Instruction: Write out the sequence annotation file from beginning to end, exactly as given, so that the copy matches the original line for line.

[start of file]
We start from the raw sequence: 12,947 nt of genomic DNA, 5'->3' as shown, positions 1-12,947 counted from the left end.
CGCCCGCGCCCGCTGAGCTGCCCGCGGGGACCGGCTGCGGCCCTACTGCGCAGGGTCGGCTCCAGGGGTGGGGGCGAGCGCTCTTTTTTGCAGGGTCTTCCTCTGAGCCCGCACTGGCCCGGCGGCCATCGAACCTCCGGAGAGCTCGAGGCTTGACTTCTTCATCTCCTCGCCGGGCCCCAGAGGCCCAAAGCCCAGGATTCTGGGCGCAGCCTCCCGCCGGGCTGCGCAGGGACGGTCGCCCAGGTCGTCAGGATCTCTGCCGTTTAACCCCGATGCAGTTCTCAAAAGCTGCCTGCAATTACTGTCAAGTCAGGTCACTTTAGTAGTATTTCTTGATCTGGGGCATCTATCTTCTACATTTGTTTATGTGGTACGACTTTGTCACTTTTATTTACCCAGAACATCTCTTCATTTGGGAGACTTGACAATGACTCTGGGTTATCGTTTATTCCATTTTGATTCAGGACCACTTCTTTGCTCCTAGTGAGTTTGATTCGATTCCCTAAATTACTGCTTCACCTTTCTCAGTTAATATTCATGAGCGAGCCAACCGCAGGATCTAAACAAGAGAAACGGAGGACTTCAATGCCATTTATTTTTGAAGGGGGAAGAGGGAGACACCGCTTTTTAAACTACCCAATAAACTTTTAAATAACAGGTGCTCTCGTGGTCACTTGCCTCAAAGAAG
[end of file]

We start from the raw sequence: 12,947 nt of genomic DNA, 5'->3' as shown, positions 1-12,947 counted from the left end.
CGCCCGCGCCCGCTGAGCTGCCCGCGGGGACCGGCTGCGGCCCTACTGCGCAGGGTCGGCTCCAGGGGTGGGGGCGAGCGCTCTTTTTTGCAGGGTCTTCCTCTGAGCCCGCACTGGCCCGGCGGCCATCGAACCTCCGGAGAGCTCGAGGCTTGACTTCTTCATCTCCTCGCCGGGCCCCAGAGGCCCAAAGCCCAGGATTCTGGGCGCAGCCTCCCGCCGGGCTGCGCAGGGACGGTCGCCCAGGTCGTCAGGATCTCTGCCGTTTAACCCCGATGCAGTTCTCAAAAGCTGCCTGCAATTACTGTCAAGTCAGGTCACTTTAGTAGTATTTCTTGATCTGGGGCATCTATCTTCTACATTTGTTTATGTGGTACGACTTTGTCACTTTTATTTACCCAGAACATCTCTTCATTTGGGAGACTTGACAATGACTCTGGGTTATCGTTTATTCCATTTTGATTCAGGACCACTTCTTTGCTCCTAGTGAGTTTGATTCGATTCCCTAAATTACTGCTTCACCTTTCTCAGTTAATATTCATGAGCGAGCCAACCGCAGGATCTAAACAAGAGAAACGGAGGACTTCAATGCCATTTATTTTTGAAGGGGGAAGAGGGAGACACCGCTTTTTAAACTACCCAATAAACTTTTAAATAACAGGTGCTCTCGTGGTCACTTGCCTCAAAGAAG